Formula One spending caps - necessary or not?

Discussion started by Thomas Lane , on Monday, 04 July 2016 11:24

Last week iSportconnect spoke to the Alex Tai, the Team Principal for Formula E team DS Virgin, formerly Team Principal for Virgin's Formula One team.

One of the key issues he discussed was the spending caps, which have seemed have largely faded away in Formula One but have become a mainstay in Formula E.

What do spending caps offer to Formula One teams; are they a blessing or a curse?

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Stanford Crane
Bernard, you make some interesting points, but I have a question for you. How easy would it be to construct a car that is more spectacular, faster and more entertaining than an F1 car? If 3 liters was good would 4 or 5 be better? Would V10s and V12s sound better? Would those engines married to a Red Bull X1 be more exciting? Oh, by the way we wouldn't limit what the teams could say to the driver over the radio either. I bet it could be cheaper too. Then you might focus it in the world's largest advertising market. Do you know where that is?
324 days ago
 
Bernard Ferguson
Having spent many years supplying engines to F1 teams, many of which were perennial back markers or chronically underfunded, I feel I must respond to the points raised in Stanford's input to add some balance to the discussion.

TESTING - The massive IT infrastructure would remain and testing would just be an additional cost not a replacement cost. Too many teams habitually turned up at every test with no real test plan and spent three days droning round circuits testing engine developments, which are now outlawed. I personally feel that the reintroduction of testing would be used by the more impoverished teams to get cash from pay 'test' drivers rather than develop the package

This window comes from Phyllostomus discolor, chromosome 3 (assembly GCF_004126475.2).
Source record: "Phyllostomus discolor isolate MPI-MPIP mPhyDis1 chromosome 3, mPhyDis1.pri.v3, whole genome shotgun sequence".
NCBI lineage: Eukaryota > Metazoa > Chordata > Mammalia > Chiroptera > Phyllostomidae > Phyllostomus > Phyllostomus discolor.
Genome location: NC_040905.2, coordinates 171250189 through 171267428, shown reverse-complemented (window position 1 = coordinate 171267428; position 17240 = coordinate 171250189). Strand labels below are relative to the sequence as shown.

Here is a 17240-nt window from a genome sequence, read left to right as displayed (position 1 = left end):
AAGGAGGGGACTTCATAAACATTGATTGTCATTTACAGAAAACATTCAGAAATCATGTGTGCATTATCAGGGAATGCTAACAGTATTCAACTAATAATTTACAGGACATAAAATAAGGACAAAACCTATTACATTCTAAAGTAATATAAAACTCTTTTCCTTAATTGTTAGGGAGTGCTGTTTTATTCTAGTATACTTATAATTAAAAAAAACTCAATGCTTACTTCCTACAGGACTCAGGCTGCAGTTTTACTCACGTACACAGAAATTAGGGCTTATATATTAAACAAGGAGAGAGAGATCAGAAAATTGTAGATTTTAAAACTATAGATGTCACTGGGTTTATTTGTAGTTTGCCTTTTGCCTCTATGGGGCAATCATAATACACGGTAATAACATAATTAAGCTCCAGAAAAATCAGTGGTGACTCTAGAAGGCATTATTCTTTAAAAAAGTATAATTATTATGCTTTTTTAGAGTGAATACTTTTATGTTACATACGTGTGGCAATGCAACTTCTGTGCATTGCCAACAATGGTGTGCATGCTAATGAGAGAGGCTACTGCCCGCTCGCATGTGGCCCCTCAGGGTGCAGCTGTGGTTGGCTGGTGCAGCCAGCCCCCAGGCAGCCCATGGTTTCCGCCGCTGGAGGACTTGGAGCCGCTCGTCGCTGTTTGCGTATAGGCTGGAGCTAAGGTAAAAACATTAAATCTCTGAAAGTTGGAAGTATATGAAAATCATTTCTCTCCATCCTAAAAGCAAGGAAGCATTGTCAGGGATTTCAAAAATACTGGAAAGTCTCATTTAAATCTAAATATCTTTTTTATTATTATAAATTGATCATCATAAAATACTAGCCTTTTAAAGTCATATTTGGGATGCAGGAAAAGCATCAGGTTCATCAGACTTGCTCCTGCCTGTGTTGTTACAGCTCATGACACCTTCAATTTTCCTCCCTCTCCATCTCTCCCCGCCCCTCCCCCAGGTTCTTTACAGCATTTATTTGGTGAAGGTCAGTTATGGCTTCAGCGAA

V6 ENGINES - Introduced at the request of participating manufacturers to protect racing budgets from CFO's by 'making them relevant' to the road car customer. Bernie didn't want them and doesn't like them

ENGINE/GEARBOX - The reduction in the number of engines and gearboxes allowed for each driver has been a cost reduction. In the early 90's top teams used as many as 500 engines and countless gearboxes to support two cars for testing and racing per season and the better funded teams used twice as many as the less well heeled. It has also demanded a massive increase in reliability of both engines and gearboxes

POINTS SYSTEM - I am not sure what you are suggesting here, points for turning up? The teams at the top would still be at the top and the others would be in the same position relative to the leaders.

FERRARI - Ferrari get more cash because they are the biggest draw and to lose them would be a major catastrophe for F1. Look at the spectators at any F1 race and there is a sea of red, not only in Italy but world wide. With all due respects to Manor etc, who do a fabulous job, which one is worth the most to the sport?

FEES - Can't really argue with that point Stanford, but unfortunately there is always a queue of countries willing to pay the price for their own purposes and they fund the infrastructure rather than circuits being self funded.

I don't see spending limits being introduced anytime soon.

324 days ago
 
Stanford Crane
Spending limits in motorsport are part of the continuing farce that is Formula 1 today. The real culprits are actually a broken and massively convoluted ecosystem coupled with a totally misguided desire to exhibit a sense of "social consciousness" within the context of sport and entertainment. One might speculate that this ludicrous detour was conceived after a few too many glasses of Romanee Conti during a planning luncheon by the detached aristocrats of the FIA.